Wednesday, September 05, 2007


Technique: Gelatin Filtration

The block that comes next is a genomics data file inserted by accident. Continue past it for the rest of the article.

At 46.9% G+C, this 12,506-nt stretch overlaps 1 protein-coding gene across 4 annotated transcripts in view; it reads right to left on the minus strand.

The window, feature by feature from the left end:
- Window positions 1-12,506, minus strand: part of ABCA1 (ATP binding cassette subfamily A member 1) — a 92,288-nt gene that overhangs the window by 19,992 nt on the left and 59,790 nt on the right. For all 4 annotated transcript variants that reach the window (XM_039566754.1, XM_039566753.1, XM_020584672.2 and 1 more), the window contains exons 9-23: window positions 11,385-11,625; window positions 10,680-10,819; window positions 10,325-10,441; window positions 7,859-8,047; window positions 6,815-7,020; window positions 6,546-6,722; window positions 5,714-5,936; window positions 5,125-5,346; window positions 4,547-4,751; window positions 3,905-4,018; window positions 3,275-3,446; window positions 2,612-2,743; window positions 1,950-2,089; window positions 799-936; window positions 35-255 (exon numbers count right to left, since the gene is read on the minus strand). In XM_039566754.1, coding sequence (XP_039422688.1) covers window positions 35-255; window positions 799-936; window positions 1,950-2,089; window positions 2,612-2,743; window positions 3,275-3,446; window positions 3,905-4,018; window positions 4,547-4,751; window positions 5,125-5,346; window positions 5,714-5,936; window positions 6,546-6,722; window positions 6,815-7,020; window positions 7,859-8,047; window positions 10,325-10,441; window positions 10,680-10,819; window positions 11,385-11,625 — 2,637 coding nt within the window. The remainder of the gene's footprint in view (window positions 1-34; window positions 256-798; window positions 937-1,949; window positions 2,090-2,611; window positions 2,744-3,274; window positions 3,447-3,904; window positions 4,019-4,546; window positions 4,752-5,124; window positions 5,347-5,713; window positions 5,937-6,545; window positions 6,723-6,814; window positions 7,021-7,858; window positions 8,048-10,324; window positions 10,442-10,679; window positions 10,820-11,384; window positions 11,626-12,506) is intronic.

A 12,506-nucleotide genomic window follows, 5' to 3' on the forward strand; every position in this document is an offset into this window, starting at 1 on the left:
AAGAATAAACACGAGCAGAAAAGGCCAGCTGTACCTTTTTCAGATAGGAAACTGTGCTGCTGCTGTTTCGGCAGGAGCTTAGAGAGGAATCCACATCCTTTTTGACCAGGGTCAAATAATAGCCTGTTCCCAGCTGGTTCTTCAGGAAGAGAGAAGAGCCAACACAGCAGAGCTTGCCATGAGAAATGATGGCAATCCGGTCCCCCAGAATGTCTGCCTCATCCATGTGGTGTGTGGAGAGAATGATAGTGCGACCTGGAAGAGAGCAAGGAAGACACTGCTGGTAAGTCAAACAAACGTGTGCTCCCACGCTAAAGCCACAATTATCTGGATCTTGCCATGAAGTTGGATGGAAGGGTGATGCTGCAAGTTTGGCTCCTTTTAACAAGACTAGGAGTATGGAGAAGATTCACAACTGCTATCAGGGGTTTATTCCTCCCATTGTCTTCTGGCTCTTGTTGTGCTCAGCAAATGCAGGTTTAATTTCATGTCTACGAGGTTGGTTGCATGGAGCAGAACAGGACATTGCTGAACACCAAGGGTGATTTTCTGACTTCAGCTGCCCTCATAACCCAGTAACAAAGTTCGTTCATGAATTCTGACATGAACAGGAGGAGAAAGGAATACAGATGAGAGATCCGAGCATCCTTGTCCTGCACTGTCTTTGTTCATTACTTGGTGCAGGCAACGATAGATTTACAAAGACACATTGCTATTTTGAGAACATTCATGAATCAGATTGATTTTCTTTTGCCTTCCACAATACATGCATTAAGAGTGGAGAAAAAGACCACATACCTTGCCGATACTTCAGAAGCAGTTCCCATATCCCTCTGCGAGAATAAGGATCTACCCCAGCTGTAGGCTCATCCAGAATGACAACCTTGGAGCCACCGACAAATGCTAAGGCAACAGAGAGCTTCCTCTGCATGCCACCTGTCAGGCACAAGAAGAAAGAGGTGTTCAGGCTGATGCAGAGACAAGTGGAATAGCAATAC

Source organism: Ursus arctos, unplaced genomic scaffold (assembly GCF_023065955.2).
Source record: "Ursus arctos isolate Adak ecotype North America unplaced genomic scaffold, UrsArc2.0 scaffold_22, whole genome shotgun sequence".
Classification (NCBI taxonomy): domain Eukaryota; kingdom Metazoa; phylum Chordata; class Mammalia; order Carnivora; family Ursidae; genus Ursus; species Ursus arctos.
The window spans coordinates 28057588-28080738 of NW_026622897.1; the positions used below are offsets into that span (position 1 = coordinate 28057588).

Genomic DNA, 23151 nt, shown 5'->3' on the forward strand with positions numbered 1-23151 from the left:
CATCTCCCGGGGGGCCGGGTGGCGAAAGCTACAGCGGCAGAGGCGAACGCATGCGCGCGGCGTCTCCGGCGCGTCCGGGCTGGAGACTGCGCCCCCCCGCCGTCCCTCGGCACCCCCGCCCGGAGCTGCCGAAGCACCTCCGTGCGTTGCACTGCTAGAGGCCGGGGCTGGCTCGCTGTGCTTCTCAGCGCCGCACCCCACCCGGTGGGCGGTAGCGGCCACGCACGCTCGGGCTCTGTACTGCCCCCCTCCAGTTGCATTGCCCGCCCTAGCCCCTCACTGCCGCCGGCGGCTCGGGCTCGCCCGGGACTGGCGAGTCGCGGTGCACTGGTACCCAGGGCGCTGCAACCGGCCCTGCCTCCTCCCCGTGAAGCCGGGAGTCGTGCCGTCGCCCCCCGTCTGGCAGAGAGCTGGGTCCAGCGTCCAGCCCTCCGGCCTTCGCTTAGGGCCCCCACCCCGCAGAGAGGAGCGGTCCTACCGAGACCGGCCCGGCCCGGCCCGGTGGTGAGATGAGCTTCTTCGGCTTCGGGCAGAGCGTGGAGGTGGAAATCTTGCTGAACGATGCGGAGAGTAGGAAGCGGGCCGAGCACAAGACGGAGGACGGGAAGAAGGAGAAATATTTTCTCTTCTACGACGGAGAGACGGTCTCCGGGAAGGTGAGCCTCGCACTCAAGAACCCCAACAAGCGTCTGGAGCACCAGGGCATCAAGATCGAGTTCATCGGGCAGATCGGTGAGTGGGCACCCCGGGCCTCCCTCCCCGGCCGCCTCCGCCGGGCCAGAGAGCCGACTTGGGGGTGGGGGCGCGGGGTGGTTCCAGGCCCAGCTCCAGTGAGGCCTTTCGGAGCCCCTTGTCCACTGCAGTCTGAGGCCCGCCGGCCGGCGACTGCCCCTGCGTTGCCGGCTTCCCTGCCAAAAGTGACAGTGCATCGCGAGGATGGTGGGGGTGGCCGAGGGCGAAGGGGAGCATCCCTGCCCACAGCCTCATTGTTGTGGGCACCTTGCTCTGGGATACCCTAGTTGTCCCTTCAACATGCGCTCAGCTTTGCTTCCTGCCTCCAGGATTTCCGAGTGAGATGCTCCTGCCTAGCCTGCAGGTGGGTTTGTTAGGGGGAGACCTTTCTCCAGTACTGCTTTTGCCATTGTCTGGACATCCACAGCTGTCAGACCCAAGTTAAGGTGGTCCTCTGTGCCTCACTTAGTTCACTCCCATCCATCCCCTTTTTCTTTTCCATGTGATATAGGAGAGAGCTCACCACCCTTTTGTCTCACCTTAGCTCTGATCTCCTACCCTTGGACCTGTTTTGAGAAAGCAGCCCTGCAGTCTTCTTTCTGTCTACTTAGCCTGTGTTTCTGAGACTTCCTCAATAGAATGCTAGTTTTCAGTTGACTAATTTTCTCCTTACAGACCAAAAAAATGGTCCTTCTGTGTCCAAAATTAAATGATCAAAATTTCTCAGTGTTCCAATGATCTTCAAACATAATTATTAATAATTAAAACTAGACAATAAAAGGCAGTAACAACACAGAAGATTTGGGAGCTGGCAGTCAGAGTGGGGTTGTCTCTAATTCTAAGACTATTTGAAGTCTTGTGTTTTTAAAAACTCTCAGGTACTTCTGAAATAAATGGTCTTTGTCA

Obsession with Food gave a heads up on a New York Times article about gelatin filtration. It's a technique of creating a clear broth - really a consommé - out of almost anything without fussing on the range with egg whites as a means of clarification. You put a tiny bit of gelatin into the hot liquid, freeze the lot, and then let it thaw in the refrigerator. The gelatin binds the solids, and the remaining liquid is what you want. There is a recipe for a savory brown butter consommé made of butter, soy sauce, lemon juice, and some Tabasco. You make a broth, strain it through cheesecloth (I'm guessing that a chinoise by itself would work fine), let it cool, add the gelatin, freeze, and then let it melt in a cheesecloth-lined colander over a bowl. (Given the size of a chinoise, I suspect it wouldn't work so well in the average home fridge.) Wait 24 to 48 hours, and you can use it "as broth with seared scallops or lobster ravioli, or as artichoke poaching liquid." In the Times article, Harold McGee mentioned the Ideas in Food blog, which has a lot of interesting ideas and looks like it's worth the read (and so it goes into my links section).

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